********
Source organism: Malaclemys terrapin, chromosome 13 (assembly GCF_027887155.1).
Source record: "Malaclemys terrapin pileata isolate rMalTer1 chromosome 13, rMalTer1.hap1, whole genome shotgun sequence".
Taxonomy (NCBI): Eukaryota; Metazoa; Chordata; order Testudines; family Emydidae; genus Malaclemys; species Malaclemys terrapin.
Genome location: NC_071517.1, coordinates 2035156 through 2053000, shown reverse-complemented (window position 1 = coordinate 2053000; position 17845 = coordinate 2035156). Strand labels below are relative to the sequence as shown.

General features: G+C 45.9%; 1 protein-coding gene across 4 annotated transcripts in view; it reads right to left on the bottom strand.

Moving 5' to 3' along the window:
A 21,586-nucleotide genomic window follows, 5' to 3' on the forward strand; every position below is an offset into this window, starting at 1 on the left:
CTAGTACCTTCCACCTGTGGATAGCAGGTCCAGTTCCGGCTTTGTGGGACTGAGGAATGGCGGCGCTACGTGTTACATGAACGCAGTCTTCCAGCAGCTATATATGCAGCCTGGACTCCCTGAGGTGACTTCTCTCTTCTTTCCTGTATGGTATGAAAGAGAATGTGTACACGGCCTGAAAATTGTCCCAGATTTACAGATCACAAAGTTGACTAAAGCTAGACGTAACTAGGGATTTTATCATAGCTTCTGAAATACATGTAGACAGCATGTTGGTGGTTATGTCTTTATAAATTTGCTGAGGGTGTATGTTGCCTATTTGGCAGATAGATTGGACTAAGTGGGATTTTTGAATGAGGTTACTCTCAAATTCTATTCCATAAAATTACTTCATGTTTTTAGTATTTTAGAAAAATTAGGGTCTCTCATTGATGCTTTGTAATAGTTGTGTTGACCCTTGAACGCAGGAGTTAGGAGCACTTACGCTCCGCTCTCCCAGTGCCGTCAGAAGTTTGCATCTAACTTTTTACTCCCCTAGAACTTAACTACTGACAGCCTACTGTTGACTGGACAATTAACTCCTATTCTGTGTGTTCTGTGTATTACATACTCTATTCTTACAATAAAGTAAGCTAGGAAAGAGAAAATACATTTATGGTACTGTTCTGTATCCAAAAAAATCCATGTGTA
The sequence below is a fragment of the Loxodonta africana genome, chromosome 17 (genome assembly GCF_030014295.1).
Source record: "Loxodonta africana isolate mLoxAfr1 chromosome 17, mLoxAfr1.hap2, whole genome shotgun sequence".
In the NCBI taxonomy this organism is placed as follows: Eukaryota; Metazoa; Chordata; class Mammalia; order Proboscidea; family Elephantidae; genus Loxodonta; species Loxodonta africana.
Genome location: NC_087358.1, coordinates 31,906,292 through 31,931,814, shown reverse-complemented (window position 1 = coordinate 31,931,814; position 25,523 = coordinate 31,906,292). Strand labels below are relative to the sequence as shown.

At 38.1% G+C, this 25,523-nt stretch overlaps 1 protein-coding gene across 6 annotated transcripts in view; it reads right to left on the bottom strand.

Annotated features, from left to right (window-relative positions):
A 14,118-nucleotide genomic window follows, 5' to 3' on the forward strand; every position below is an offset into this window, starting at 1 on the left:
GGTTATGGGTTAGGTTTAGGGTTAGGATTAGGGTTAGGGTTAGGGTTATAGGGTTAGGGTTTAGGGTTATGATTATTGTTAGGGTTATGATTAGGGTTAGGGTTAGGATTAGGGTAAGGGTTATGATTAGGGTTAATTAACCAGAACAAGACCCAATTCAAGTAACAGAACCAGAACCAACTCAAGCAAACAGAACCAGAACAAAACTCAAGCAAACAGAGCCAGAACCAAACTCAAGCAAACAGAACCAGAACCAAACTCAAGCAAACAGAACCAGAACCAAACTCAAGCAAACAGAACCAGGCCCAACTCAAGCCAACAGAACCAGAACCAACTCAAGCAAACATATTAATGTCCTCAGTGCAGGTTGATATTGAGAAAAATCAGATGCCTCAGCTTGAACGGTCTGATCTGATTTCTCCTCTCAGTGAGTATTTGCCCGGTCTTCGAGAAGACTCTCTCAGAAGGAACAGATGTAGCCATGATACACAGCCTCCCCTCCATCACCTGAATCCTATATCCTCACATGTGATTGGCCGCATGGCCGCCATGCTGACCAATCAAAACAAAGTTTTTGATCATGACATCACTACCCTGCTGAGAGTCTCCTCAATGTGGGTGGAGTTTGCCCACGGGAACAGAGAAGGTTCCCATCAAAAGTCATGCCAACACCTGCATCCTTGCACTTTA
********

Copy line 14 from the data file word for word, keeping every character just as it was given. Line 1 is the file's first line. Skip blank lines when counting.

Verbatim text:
Annotated features, from left to right (window-relative positions):